An Open Letter to Members of Congress

41808591 - fountain pen on an antique handwritten letterOn April 21, 2015, I posted an Open Letter to the 2016 Presidential Candidates that outlined 12 suggested strategies for responding to the devastating consequences of surging opioid use and opioid addiction in the United States.  Unfortunately, that most unusual of presidential campaigns provided few forums for substantive discussions of drug policy among our potential leaders.

The drug control policies of President Donald Trump remain unclear. There was a time when the White House Office of National Drug Control Policy (ONDCP) seemed itself on the budgetary chopping block and ONDCP’s fate and future role remain unclear. President Trump’s repeated promise to prevent drugs from coming into the country is challenged by decades of similar promises made by his predecessors and ignores the role prescription opioids have played and continue to play in the opioid epidemic. And his proposal to expand addiction treatment is contradicted by the current GOP proposal to replace the Affordable Care Act (ACA).  

In the coming weeks, you as members of the House of Representatives and Senate, will be debating and voting on the GOP health care reform proposal. Your decisions will have enormous influence on the future health of American citizens and a profound influence on the individuals, families, and communities affected by addiction to opioids and other drugs. The number of drug overdose deaths each year in the U.S. now surpasses annual deaths from car crashes, annual deaths from gun-related homicides, and the peak year of deaths from AIDS. Opioids alone account for more than 33,000 overdose deaths per year, and those deaths are rising exponentially in key states that led to Republican victories in the 2016 presidential and congressional elections.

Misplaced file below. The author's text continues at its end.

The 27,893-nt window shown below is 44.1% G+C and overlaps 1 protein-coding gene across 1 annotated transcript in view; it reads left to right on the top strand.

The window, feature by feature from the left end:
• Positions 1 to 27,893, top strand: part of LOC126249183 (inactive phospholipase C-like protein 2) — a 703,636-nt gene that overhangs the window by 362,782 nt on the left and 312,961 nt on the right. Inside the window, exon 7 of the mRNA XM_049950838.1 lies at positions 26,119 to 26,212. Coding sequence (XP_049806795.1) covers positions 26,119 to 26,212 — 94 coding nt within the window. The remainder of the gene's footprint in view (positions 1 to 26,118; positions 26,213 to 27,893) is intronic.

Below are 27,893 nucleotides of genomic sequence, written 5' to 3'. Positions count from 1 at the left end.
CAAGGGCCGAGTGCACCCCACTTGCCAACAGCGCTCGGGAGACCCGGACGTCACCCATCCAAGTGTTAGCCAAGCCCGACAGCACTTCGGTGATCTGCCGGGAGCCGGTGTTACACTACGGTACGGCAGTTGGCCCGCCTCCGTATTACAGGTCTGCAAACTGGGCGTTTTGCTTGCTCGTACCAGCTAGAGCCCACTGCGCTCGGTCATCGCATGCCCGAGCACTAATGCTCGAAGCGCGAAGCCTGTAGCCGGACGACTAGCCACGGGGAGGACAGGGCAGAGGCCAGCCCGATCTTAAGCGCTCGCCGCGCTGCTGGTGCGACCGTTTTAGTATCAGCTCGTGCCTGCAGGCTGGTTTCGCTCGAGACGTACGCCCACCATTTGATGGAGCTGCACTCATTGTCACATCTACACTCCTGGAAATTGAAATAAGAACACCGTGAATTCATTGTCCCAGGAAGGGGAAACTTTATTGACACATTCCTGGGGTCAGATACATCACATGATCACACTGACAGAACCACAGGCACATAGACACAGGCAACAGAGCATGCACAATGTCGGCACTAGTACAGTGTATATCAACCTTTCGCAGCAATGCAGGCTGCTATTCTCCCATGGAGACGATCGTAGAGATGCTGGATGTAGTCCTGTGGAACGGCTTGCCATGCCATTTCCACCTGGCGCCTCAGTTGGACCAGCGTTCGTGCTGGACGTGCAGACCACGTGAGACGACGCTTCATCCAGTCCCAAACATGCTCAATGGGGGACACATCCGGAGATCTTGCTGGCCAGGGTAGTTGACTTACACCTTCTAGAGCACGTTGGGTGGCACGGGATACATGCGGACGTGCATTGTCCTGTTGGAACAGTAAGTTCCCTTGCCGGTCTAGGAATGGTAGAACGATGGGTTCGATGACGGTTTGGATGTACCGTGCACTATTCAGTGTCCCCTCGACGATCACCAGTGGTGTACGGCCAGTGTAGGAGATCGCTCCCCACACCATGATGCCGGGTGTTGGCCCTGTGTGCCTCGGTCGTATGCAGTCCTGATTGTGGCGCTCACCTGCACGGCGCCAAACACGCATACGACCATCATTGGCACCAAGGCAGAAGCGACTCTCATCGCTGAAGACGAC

Two of the most important responses to the opioid epidemic have been the ACA’s expansion of Medicaid in 31 states and the District of Columbia and the ACA requirement that states include mental health and addiction treatment as reimbursable services. Those critical responses will be turned back if the GOP health reform proposal is passed in its current form. The toll of such regression will be measured in lost lives, distressed families, and weakened communities and community institutions. It may also be measured in lost political careers.

The best components of the ACA—both its general health care provisions and its stipulations on mental health and addiction treatment services—need to be strengthened, not abandoned. The ACA Medicaid expansions brought more than one million individuals into care for substance use and psychiatric disorders. Those individuals and families who have received such care and those who will need and receive or fail to receive such care in the future will hold you accountable for the decisions you make in the coming weeks.  Choose wisely, for the country and for yourself.  You will be held accountable for lives saved or lives lost.